The New Orleans Saints are now almost exactly one month away from the opening day of the 2018 NFL Draft, which will be held on the final weekend of April 26th thru 28th at AT&T Stadium in Arlington, Texas (suburban Dallas).
And it's with that in mind that this morning, the Saints News Network presents our 2nd version of our 2018 Saints Mock Draft.
Now in case you missed it, our first version of the 2018 Saints Mock Draft was published back in the 2nd week of February (click HERE to read) before the start of 2018 NFL Free Agency, which didn't take into account the Saints having since gone on to sign a few players who appear to have addressed several team "needs" at key positions.
Which means of course that the picks for this morning's 2nd Mock will "factor in" the Saints moves thus far in the first week and a half of Free Agency.
Please keep in mind as you read further: the Saints don't have a 2nd Round pick this year, since they already used it last year when they traded up to take superstar and eventual 2017 NFL Rookie of the Year Alvin Kamara. But they will have an extra pick in both Rounds 5 and 6, which are compensation from previous trades made by New Orleans last off-season.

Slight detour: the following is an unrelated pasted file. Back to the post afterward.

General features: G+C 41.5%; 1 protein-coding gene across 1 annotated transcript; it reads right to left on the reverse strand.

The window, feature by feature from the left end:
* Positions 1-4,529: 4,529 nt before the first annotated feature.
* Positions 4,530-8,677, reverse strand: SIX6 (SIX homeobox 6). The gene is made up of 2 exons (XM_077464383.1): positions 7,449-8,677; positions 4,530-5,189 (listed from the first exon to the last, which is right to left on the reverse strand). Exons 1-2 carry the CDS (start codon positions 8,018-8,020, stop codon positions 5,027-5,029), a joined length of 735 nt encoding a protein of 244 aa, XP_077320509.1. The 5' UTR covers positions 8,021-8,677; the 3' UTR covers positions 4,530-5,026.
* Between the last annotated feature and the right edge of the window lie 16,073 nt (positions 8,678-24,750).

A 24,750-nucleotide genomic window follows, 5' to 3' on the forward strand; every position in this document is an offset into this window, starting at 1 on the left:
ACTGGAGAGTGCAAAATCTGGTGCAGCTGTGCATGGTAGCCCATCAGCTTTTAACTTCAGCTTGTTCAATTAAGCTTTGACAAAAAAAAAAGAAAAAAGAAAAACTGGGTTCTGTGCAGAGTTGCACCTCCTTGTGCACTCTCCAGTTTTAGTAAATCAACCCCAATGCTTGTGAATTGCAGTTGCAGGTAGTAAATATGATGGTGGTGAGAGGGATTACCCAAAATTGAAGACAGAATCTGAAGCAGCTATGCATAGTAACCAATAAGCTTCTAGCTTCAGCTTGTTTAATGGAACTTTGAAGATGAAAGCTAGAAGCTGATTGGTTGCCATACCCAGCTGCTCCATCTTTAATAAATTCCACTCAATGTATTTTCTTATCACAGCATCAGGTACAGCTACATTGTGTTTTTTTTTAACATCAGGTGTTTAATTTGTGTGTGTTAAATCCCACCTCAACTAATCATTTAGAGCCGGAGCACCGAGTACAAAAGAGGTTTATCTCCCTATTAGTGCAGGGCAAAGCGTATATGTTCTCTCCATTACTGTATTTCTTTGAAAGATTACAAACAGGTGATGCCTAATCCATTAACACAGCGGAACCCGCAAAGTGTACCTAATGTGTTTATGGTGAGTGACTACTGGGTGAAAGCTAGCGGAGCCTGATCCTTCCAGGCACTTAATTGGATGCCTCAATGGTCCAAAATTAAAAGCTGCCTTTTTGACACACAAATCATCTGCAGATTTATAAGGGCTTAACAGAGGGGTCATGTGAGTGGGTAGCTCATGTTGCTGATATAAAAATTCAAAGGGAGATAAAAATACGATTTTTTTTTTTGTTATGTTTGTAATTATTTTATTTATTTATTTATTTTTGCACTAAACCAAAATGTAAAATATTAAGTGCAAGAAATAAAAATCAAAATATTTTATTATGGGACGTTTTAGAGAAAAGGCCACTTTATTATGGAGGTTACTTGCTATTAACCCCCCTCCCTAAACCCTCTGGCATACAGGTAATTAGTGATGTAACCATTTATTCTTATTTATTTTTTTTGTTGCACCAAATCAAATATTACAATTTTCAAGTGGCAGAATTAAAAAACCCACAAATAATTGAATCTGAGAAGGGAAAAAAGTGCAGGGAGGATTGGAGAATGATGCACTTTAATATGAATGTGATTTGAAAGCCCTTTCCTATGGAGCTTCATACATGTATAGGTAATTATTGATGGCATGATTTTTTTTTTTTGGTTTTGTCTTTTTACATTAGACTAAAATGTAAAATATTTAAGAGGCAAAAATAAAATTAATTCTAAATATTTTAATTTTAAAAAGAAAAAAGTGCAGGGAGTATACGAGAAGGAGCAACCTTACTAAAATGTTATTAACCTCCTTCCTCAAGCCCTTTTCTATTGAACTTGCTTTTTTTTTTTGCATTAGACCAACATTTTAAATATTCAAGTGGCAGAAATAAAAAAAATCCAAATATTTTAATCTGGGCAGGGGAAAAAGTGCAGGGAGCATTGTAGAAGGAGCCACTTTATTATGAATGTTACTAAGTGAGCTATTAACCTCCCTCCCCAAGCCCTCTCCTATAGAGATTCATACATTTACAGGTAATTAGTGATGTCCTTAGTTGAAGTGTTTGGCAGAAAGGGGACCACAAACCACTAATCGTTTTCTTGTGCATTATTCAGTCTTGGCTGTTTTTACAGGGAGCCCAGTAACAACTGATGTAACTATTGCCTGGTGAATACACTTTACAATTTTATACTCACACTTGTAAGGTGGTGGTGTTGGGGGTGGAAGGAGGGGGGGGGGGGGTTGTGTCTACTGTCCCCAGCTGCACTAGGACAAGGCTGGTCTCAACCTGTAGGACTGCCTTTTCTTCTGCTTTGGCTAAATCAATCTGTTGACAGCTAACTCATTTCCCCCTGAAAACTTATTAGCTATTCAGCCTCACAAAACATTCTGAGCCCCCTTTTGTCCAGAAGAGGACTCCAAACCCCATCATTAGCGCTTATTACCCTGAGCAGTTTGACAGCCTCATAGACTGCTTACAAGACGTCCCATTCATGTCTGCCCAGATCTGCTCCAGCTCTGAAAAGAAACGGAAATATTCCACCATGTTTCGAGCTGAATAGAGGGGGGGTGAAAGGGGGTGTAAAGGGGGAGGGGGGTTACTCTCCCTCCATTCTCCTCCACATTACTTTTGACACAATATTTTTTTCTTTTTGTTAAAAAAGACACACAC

So without further hesitation, let's get started — and we begin with the Saints' first pick at #27 overall.......
ROUND 1 (#27 OVERALL) MIKE GESICKI, TIGHT END, PENN STATE UNIVERSITY
As of this very moment despite the Saints' solid showing thus far in 2018 Free Agency, one of the team's biggest remaining off-season "needs" that still hasn't been addressed is the tight end position; which lacks a player capable of being a serious receiving threat in the passing game.
But the Saints easily would solve that problem by taking Gesicki, whom we here at Saints News Network feel is the best tight end among the Top 3 players at the TE position in this year's 2018 draft class.